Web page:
Coronavirus early access to super: Are you eligible, and should you do it?
If you've lost work or been made redundant due to coronavirus you could be eligible to access up to $20,000 from your super tax free, but should you?
Australian workers and sole traders who've lost part or all of their income due to the ongoing coronavirus pandemic could be eligible to access up to $20,000 from their superannuation early. This includes up to $10,000 this financial year and another $10,000 next financial year.
This comes as small businesses all over the country have been forced to temporarily or permanently close down in light of increasing social distancing measures. In particular, businesses in the tourism, hospitality and events sectors have been among the worst affected in the early stages of the pandemic.
The government announced this initiative today as part of a second multi-million dollar stimulus package worth $66 billion designed to support workers, businesses and Australians already receiving benefit payments.
Who can access their super early due to Coronavirus?
This initiative is intended for Australians who are either already unemployed and struggling to find work, or have recently lost a job or income as a direct result of the coronavirus pandemic.
You need to meet at least one of the following eligibility criteria to access your super early as part of this scheme:
- You're unemployed
- You're eligible to get a job seeker benefit, youth allowance for jobseekers, parenting payment or farm household allowance
- You've been made redundant or had your working hours reduced by 20% or more since 1 January 2020
- You're a sole trader and you've had to pause your business operations, or your turnover has fallen by 20% or more, since 1 January 2020
How much of your super can you access and how do you apply?
If you're eligible, this package allows you to access up to $20,000 from your super. You can access $10,000 from your super between 20 April and 1 July 2020. You'll also be able to access an additional $10,000 after 1 July 2020 until 24 September.
To do this you need to log into your MyGov account online and complete the application form to determine your eligibility. The ATO will assess your application and, if you're eligible, the ATO will advise your super fund that it can release that money to you.
Should I access my super early, and what other options do I have?
Accessing your super early as part of this scheme is completely voluntary, and you're not forced to do it unless you feel it's necessary. If you're in severe financial hardship, accessing a small part of your super now could help you stay on top of your bills and repayments. The fact it's tax free is also a benefit. And, if you don't end up needing all the money you can add it back into your super via a voluntary contribution at any time.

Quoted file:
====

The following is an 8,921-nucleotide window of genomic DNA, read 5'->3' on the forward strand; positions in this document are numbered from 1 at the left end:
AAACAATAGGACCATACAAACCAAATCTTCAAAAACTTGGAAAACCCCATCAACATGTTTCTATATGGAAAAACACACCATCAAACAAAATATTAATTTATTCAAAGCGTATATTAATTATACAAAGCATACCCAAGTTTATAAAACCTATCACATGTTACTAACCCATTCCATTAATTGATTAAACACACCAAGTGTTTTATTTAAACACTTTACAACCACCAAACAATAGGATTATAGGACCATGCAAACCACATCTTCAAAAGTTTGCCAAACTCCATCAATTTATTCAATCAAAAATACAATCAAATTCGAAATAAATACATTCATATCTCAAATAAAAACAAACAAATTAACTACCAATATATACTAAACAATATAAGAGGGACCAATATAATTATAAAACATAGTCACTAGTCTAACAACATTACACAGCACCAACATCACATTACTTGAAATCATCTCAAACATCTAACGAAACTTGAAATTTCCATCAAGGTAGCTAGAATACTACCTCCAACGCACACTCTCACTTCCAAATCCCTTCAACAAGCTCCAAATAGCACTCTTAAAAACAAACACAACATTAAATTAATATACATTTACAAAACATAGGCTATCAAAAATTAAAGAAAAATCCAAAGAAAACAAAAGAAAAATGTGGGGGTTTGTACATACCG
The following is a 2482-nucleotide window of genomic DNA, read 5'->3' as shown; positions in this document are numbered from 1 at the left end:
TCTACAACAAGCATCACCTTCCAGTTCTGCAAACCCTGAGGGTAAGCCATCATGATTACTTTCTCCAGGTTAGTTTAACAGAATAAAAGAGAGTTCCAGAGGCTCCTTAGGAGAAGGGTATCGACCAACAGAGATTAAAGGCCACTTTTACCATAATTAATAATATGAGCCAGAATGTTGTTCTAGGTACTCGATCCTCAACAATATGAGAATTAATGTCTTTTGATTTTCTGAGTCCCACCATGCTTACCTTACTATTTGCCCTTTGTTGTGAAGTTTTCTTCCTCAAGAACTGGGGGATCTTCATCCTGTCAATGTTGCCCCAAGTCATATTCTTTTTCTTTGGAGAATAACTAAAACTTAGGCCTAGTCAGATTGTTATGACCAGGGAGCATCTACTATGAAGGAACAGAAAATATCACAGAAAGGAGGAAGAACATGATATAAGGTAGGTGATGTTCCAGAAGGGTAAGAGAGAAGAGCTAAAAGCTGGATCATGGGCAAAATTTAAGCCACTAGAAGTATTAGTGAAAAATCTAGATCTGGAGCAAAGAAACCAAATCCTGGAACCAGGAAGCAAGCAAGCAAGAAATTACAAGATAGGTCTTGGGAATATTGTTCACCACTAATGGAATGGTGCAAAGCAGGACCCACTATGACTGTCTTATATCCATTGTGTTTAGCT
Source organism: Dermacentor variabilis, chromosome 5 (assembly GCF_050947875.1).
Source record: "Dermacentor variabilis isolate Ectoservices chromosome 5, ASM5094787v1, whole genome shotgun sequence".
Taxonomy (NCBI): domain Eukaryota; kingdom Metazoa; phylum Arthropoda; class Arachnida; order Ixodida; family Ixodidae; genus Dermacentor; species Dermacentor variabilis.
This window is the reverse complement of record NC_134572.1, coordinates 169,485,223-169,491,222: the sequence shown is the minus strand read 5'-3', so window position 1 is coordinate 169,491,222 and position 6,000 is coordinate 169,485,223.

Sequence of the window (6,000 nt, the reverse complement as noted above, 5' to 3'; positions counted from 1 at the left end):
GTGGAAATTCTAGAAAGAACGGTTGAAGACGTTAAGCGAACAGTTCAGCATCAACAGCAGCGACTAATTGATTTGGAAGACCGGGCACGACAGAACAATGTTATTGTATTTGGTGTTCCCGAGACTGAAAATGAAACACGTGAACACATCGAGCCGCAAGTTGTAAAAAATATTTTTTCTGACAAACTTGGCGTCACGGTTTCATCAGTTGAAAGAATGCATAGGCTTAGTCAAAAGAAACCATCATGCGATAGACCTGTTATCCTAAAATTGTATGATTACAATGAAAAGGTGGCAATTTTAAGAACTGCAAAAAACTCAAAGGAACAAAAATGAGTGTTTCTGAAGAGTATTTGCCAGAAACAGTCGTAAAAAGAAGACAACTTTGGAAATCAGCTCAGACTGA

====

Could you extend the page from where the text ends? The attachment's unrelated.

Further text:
However, there are a few implications of accessing your super early that you need to keep in mind. Firstly, your superannuation is there to help fund your retirement and by accessing some of it now, you're taking that money (and more) away from your future self. The money in your super benefits from compounded investment returns over the long term. That $10,000 today could be worth several times that by the time you retire. If you're in your 20s, it could be worth $100,000 by retirement.
CEO of The Australian Institute of Superannuation Trustees Eva Scheerlinck fears that accessing super now will have a bigger impact on someones retirement than they may realise. "Accessing super when markets are low will crystallise losses and represents minimal short-term gain with a significant long-term cost."
Super funds have fallen this quarter because of the huge losses we're seeing in the stock market. However, these losses are 'on paper' at this stage, and only realised when you sell. Anyone planning to switch their super investment options or withdraw some of their super now is locking in that loss of capital. Plus, by taking that money out of your super now, you also risk missing out on the potential market rebound that could see the money grow well over $10,000.
If you're struggling financially because of the coronavirus pandemic but you don't want to withdraw from your super, there are some other initiatives in place. Check if you're eligible for mortgage repayment support, help with your utility bills, support for casual workers, and see if any of these financial support measures can help.
Other ways to save
Taking money out of your super is a choice that only you can make. If you're unsure about whether this is a good decision for you in the long-run, take a look at some other options which could help you save money.
Managing your daily expenses, as well as looking for ways to save your current bills is a great place to start.
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